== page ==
Cody Wiebe (ADVNC SF 2019)

A young man living out his dream earned through hard work, dedication, and passion.  That is the story of ADVNC SF 2019 Goalie, Cody Wiebe. Cody is the starting goalie on both his ADVNC team as well as his Sacred Heart Prep high school team.  A standout player on the field, he is also a very high achiever in the classroom. Cody is committed to play at Tufts University next year after being sought after by some of the most elite universities in America.  


Wiebe is a 4 year starter in goal for SHP

Wiebe is a 4 year starter in goal for SHP

It hasn’t always come easy for Cody.  Heading into his freshman season at Sacred Heart Prep in Atherton, Head Coach and ADVNC Founder & CEO Chris Rotelli told Cody he needed to get himself in better shape.  Cody went to work. He says, “What I had to learn to become a starter as a freshman are some of the most valuable lessons in my life. I started waking up at 5:30am every day to jump rope.  Then I went to school. Lifted weights after school. Then would go home, eat dinner, and study. Then went running every night. I learned how I had to work for what I want.” Cody earned the starting goalie spot as a freshman and has held it as he heads into his upcoming senior season.


Both of Cody’s parents attribute his success off the field to the lessons he’s learned on it. Cody’s mother, Carol Foster says, “He knows how to find calm in the middle of a storm. He has learned a strong work ethic for sure.”  Cody’s father, Wayne Wiebe says, “Lacrosse helped focus him. Playing lacrosse prevented Cody from becoming distracted and it gave him the motivation to become excellent and to get into a very good university.  It allowed him to become a leader.”


Cody began his lacrosse career as an attackman.  But after Coach Rotelli suggested he try goalie, Cody tried it, liked it, and never looked back.  “As a goalie, I always have to be ready,” Cody says. “I am always part of the game. I have to be absolutely dialed every time I step on the field.  That’s hard for a lot of people, but for me, it takes focus and I have to calm my emotions and not let them affect my game.” Carol Foster sees the positive impact being a goalie has on her son.  “Leading a defense as a short little 5’5” 14 year-old, with older kids that were 6’5” on his defense, really helped him grow as a leader. He learned discipline, leadership & an absolute love for his teammates as a goalie.”


Foster remembers a speech Coach Rotelli gave to Cody’s team when he was a young boy in saying,  “Chris Rotelli told Cody when he was little, that the best players need to have a stick in their hand at all times. Cody bought into that.  He takes his stick to the doctor’s office and the grocery store. He takes it everywhere.”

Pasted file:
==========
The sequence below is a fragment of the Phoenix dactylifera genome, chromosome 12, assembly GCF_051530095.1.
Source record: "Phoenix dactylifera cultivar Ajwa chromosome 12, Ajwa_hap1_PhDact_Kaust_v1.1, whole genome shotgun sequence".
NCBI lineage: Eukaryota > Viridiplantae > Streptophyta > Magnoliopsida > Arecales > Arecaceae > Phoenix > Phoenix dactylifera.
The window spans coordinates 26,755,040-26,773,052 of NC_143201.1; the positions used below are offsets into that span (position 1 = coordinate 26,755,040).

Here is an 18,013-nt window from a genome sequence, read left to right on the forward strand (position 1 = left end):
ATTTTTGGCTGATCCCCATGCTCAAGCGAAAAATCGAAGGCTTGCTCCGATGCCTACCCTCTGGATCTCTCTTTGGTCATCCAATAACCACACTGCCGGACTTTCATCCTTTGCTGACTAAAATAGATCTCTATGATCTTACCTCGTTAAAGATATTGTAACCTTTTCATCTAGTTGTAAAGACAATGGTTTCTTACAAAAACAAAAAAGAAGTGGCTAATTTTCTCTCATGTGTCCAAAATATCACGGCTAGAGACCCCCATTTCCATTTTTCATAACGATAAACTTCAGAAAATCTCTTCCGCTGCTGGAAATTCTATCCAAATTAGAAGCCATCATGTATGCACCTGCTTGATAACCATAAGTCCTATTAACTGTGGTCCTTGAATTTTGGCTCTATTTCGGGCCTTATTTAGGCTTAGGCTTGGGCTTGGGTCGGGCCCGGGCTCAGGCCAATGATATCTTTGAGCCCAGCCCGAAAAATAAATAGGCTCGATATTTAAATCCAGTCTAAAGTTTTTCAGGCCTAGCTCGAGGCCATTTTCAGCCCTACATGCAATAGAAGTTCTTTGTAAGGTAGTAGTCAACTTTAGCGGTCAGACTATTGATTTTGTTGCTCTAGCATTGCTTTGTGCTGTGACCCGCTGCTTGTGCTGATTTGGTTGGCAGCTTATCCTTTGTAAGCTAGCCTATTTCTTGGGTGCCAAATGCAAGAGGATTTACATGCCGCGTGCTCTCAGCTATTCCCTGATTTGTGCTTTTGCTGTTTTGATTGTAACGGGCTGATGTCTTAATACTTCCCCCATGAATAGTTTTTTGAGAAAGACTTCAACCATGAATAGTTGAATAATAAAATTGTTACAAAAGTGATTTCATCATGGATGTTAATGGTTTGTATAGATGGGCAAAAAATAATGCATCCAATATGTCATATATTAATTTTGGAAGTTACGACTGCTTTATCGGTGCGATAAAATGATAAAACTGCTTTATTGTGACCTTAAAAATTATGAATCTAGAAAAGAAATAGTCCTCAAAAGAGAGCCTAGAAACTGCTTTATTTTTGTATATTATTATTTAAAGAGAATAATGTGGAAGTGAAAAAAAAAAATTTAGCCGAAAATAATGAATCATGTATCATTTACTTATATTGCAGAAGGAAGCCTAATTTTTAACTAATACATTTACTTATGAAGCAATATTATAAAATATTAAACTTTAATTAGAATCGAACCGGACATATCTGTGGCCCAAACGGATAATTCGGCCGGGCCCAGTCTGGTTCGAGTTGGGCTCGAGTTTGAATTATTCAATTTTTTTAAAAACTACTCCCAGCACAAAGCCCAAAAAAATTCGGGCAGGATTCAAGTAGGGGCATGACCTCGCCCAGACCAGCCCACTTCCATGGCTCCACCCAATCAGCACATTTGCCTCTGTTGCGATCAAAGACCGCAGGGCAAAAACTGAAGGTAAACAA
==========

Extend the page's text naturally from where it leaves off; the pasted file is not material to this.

Cody remembers similar episodes fondly.  “When my grandmother used to come to town she would be super nervous I was gonna hit her with the lacrosse ball, cause I always was playing with my stick.  But my Mom would tell her not to worry, that I’m actually pretty good and won’t hit you!”


Wiebe 2.jpg

While Cody has long been a good player, colleges didn’t start recruiting him till relatively late in the process.  Cody received his first college offer in the Winter of his Junior year. “When I got my first offer, I couldn’t take the smile off my face for 2 weeks,” Cody says.  “It was amazing. Playing in college had been a dream of mine since I was so young. The dream started as a 4th grader, when I watched Cornell play Syracuse for the National Title in 2009.  So when I had colleges interested in me and they saw me as someone who could win a championship, that meant the world to me. That was HUGE.”


Cody’s dad, Wayne Wiebe was blown away by his son’s college recruitment as well, in saying, “When he started playing lacrosse 10 years ago, there was no way I thought I’d have a son playing at the college level.  But when all of a sudden college coaches start saying, ‘your son is pretty good,’ it makes a big difference. It’s like finding a pearl in a oyster. It wouldn’t be possible without ADVNC. They’re the ones who made the champion.  I didn’t do that. I do work ethic and support, but ADVNC are the ones who teach championship.”


As Cody looks back on his High School and ADVNC experience, he has this advice for younger players who aspire to play in college.  “Academics is everything. Having good academics was the thing that separated me from other goalies to get college offers. My grades set me apart.   The academic part is so huge, and you can’t understand it till you go through it.”

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